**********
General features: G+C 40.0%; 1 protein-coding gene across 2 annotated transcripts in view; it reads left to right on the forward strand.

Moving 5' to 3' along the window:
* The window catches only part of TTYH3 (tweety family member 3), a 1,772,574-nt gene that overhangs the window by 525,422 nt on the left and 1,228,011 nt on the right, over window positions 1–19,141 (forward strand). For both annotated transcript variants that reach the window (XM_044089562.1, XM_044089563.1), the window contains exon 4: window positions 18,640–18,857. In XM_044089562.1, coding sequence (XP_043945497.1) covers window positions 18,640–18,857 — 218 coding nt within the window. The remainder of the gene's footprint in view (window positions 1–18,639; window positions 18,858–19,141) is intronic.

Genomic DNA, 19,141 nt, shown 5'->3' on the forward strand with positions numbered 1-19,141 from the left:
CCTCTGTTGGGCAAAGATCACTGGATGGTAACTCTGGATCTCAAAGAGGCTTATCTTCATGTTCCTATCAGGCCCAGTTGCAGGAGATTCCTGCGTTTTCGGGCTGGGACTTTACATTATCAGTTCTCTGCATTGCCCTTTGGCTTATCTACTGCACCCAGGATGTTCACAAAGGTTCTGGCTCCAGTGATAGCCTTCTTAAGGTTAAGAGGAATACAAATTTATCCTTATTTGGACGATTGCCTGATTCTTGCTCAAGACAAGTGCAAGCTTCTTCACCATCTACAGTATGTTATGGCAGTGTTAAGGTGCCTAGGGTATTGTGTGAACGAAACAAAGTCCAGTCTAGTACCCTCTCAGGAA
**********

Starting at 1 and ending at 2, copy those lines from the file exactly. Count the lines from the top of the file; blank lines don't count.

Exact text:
General features: G+C 40.0%; 1 protein-coding gene across 2 annotated transcripts in view; it reads left to right on the forward strand.

Moving 5' to 3' along the window: